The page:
YMCA expands fitness centres in east Toronto
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Jan 28, 2013  |  Vote 0    0

YMCA expands fitness centres in east Toronto

Scarborough Mirror

YMCA of Greater Toronto has launched the most ambitious expansion so far of its health and fitness centres, announcing it will build and open at least two in east Toronto by 2020.

What’s being called “the largest endeavor in the charity’s history” begins with a campaign – called Strong Start, Great Future – to raise $250 million.

The money is for 10 YMCAs in 10 years, though only five projects, “each in different stages of development” were announced this month.

“They’re going into neighbourhoods where these types of programs and services are under-represented,” said Celecia Partap, a YMCA spokesperson, who said these “centres of community” will be places where people can meet their friends in a safe environment and feel comfortable working out or in workshops.

The YMCA in a release also said the centres will “enable neighbourhoods to focus on the long-term health of children, teens and young adults,” including inactivity and obesity.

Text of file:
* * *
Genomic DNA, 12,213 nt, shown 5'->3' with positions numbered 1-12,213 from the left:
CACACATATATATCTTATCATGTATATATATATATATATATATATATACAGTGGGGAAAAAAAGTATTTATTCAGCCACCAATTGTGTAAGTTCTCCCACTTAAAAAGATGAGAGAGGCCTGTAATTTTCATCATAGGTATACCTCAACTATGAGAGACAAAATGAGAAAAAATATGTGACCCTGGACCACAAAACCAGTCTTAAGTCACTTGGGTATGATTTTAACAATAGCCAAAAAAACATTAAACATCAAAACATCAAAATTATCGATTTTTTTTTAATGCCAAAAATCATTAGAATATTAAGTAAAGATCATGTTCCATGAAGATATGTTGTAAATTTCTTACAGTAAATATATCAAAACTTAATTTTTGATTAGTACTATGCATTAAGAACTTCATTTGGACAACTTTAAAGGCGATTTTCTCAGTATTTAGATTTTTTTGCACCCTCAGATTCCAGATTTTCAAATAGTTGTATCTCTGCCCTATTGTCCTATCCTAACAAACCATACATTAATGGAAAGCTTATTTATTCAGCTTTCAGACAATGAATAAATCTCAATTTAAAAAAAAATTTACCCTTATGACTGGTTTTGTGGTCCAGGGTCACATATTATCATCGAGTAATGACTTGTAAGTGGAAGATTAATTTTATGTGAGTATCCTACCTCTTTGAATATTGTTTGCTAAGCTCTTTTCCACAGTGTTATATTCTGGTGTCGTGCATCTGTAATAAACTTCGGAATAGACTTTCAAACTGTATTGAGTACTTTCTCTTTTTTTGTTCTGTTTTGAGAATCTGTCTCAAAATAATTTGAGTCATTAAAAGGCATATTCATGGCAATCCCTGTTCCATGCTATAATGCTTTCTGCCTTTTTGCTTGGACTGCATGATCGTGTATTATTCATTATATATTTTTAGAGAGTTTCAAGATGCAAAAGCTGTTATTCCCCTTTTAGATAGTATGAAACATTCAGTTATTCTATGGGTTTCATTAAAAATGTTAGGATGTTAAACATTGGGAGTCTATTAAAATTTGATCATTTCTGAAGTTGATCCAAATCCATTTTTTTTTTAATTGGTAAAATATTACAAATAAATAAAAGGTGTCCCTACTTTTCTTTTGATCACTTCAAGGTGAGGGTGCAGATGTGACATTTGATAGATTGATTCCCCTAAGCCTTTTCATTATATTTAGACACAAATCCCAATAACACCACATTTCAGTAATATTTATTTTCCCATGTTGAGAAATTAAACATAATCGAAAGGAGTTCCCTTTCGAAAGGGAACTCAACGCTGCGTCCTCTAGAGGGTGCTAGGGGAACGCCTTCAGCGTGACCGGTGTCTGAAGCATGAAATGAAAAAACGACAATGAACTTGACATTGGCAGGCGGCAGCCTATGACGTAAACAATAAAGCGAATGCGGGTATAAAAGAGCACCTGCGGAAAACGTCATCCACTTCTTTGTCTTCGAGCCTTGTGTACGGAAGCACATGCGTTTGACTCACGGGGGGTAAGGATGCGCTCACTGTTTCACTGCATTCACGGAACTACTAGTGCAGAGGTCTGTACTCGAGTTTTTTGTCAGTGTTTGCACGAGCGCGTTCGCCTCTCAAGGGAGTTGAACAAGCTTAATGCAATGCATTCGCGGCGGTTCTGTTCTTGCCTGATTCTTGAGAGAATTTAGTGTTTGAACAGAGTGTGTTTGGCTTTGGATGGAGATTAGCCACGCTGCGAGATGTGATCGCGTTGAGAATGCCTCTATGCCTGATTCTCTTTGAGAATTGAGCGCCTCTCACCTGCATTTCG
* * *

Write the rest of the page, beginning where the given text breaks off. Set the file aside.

A survey shows nine in 10 young adults in Greater Toronto “lack daily physical activity,” and one in four adults have a “weak sense of belonging,” the United Way-supported charity said.

Aside from the campaign to cover its capital costs while expanding from eight to 18 fitness centres, the YMCA will launch a Strong Kids Campaign for another $40 million to offset membership costs, particularly to help lower-income children and families join, Partap said.

The first of its new East Toronto locations may be in Scarborough’s Bridlewood neighbourhood, where Toronto council approved a $29-million community hub in 2011 on the site of the former Timothy Eaton Business and Technical Institute on Bridletowne Circle.

The YMCA would own the hub, a new building on land purchased by the City of Toronto for $6 million, and is expected to house 11 community agencies and facilities for The Scarborough Hospital for at least 20 years.

The United Way is set to contribute $2 million and hospital officials have said the building could be open by the summer of 2015.

Another project would convert a building in the Beach where YMCA operates a nursery program for toddlers into a centre with a full range of programs.

The property at 907 Kingston Rd., five blocks west of Victoria Park Avenue, must be rezoned before the conversion, but the YMCA is confident it will be, Partap said.

Other locations named in the January announcement are on Cherry Street in the West Don Lands, near Spadina Avenue and Queen Street in downtown Toronto and on Kipling Avenue in Etobicoke. Partap said the remaining five will be named over the next few years.

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